Taking aim at amyloid


By Robin Brisbourne | Tuesday 10 March 2015

We’ve heard some very interesting talks already on this, the first day of the Alzheimer’s Research UK Conference 2015. Before lunch I attended a lively session all about the hallmark Alzheimer’s protein amyloid. Amyloid has long been a key focus for a great deal of Alzheimer’s research, but as today’s session showed, scientists are still discovering more about it all the time. We heard from three speakers who are taking very different approaches to investigating how this protein forms, its role in the disease, and how we might tackle it with future treatments.

In Alzheimer’s disease amyloid proteins stick together, build up, and form plaques around nerve cells. Researchers are investigating whether these amyloid plaques contribute to the nerve cell damage that causes the devastating symptoms of Alzheimer’s like memory loss and personality change. Amyloid is actually a fragment of a larger protein called the amyloid precursor protein (APP), which has a number of important functions in healthy brains. The suspect amyloid plaques only form when APP gets chopped up into sticky fragments that the brain then has difficulty clearing away.


Treatment targets

This morning’s session began with Prof Bart de Strooper, a leading expert in amyloid biology from the Flanders Institute for Biotechnology in Belgium, taking to the stage to give a presentation focused on the proteins called ‘enzymes’ that chop up APP to form amyloid. He explained his recent work detailing the role these enzymes, known as secretases, play in Alzheimer’s disease.

Preventing sticky amyloid from forming by blocking one or more of these secretases is a key goal for Alzheimer’s researchers around the world. While scientists have recently tested some medications designed to work in this way, none of them has yet been shown to be effective and safe when given to people. By studying secretases in minute detail, Prof De Strooper has revealed potential new targets for future treatments that act on the enzymes.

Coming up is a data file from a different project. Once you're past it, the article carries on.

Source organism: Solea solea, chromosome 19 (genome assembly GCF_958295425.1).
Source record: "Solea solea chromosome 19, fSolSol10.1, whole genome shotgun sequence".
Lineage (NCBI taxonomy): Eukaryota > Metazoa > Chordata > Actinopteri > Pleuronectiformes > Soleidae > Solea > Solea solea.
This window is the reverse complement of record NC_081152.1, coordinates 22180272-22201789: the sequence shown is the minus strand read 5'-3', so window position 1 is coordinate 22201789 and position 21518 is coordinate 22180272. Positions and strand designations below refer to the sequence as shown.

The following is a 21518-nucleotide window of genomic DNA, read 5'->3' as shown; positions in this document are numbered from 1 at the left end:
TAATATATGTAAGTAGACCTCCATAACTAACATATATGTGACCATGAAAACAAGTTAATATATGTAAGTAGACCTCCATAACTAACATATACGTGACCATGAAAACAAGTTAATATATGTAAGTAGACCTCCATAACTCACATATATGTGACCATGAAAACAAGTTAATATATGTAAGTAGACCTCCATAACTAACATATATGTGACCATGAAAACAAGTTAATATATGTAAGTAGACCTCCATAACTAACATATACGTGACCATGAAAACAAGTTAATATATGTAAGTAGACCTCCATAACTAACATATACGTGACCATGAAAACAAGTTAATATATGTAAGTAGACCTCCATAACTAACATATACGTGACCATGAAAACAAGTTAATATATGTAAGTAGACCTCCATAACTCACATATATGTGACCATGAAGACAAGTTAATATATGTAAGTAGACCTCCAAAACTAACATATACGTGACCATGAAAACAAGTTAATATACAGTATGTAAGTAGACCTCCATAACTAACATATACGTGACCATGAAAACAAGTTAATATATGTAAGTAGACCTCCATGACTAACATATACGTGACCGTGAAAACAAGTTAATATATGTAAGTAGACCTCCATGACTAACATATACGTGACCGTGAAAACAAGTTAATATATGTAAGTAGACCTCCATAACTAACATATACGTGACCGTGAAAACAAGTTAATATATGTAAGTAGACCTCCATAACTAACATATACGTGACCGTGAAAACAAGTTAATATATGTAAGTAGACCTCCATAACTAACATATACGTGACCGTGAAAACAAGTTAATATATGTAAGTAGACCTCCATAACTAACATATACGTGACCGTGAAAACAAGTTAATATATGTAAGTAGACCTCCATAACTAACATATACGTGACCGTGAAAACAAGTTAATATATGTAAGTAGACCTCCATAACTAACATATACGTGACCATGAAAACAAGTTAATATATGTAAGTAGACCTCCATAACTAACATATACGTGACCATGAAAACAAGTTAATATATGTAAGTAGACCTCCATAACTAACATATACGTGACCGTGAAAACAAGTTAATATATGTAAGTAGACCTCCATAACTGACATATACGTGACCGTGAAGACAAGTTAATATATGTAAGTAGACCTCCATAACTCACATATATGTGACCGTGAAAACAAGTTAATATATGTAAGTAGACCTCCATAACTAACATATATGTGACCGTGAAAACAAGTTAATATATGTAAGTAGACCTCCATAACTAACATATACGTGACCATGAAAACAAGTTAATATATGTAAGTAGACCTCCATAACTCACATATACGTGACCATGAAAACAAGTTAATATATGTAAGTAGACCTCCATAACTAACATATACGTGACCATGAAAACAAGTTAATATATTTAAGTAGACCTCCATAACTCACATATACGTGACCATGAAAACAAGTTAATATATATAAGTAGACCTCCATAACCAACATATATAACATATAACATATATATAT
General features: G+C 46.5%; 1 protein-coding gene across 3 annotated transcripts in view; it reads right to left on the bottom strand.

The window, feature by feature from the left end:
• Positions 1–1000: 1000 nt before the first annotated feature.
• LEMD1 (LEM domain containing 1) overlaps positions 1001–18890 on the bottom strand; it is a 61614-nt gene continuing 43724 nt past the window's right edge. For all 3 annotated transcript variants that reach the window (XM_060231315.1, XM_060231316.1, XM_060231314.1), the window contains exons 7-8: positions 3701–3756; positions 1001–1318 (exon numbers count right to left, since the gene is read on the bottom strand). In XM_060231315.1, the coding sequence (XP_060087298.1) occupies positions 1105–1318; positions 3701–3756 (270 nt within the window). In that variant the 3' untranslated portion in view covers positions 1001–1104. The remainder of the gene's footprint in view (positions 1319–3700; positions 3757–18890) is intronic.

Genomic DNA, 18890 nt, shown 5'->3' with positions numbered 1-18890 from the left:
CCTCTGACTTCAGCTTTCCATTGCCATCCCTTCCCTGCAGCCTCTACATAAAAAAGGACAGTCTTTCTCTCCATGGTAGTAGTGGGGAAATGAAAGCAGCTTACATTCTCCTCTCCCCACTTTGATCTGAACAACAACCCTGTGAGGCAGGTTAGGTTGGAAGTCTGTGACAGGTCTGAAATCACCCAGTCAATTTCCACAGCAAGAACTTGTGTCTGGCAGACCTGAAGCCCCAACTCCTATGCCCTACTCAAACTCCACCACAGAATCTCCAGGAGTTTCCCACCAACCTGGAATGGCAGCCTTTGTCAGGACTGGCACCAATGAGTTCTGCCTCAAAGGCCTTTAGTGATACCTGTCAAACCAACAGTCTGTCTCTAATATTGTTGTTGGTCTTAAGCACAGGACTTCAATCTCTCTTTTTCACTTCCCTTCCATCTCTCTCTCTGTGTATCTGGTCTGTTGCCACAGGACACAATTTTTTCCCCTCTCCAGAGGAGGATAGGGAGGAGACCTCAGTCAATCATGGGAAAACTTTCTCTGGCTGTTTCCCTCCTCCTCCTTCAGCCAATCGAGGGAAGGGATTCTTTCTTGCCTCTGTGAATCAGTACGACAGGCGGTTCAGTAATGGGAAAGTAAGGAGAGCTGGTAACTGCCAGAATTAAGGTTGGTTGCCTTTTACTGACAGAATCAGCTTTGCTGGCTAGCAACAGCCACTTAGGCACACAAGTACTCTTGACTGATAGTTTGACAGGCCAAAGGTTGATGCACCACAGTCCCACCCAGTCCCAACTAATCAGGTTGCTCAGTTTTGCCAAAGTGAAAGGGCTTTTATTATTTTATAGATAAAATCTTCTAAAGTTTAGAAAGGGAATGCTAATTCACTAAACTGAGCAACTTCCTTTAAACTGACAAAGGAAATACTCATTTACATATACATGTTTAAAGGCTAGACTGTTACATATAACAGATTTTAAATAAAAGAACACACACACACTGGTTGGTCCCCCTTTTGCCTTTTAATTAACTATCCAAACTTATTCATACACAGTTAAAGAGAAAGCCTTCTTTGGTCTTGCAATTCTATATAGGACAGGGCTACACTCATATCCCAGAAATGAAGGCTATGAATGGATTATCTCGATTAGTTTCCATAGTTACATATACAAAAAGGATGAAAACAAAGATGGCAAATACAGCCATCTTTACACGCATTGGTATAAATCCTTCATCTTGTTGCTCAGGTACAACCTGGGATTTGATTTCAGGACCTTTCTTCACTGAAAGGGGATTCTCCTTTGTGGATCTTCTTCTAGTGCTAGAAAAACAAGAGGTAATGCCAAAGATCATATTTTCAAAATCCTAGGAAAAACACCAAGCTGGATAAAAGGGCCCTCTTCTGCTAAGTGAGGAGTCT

Prof De Strooper acknowledged the huge scale of the challenge that these drug development efforts represent and the enormous work still to do. However, as researchers are equipped with a more sophisticated understanding of the biology of these enzymes than ever before, he believes they may now be in a position to develop treatments that block the effect of secretases without producing the unwanted side effects that derailed earlier efforts.

APP: pumping iron

Next up was Dr James Duce an Alzheimer’s Research UK Senior Research Fellow investigating the complex relationship between APP, iron levels, and damage to nerve cells in Alzheimer’s. He shared his findings into how the processes controlling iron levels in the brain might play a role in the disease. Iron is essential for our bodies to function and helps regulate the chemical reactions that provide our cells with energy. The audience heard how iron levels can be out of balance in Alzheimer’s and how this may contribute to the nerve cell damage seen in the disease. Dr Duce has discovered that APP helps to regulate the level of iron in the brain and has revealed the molecular processes that underlie this. He hopes his research could shed light on new approaches to maintain nerve cell health for longer in diseases like Alzheimer’s.

Student success

Finally, we heard from Rob Andrew an Alzheimer’s Research UK-funded PhD student at the University of Manchester. Rob has also been studying APP, specifically how it gives rise to amyloid. There are three major forms of APP and the brain seems to produce different amounts of these in Alzheimer’s disease. Sticky amyloid is more likely to form from one particular form of APP. Rob’s work is revealing the processes behind this, uncovering exactly what leads to different amounts of amyloid being produced from these different forms of APP. This research could highlight new targets for future Alzheimer’s treatments.

It was a great talk from Rob Andrew and particularly good to hear from an early career researcher with such obvious passion and enthusiasm for the important work he is carrying out.

Listening to the presentations today has been a fantastic opportunity to learn about some of the pioneering Alzheimer’s research underway right now. Sharing new findings and innovative approaches in a conference like this is a great way to spark the ideas and build the collaborations that will bring us closer to the treatments people affected by Alzheimer’s so desperately need.

This morning’s session about amyloid is just one of many in what is a packed schedule at this year’s Alzheimer’s Research UK Conference.


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Robin Brisbourne

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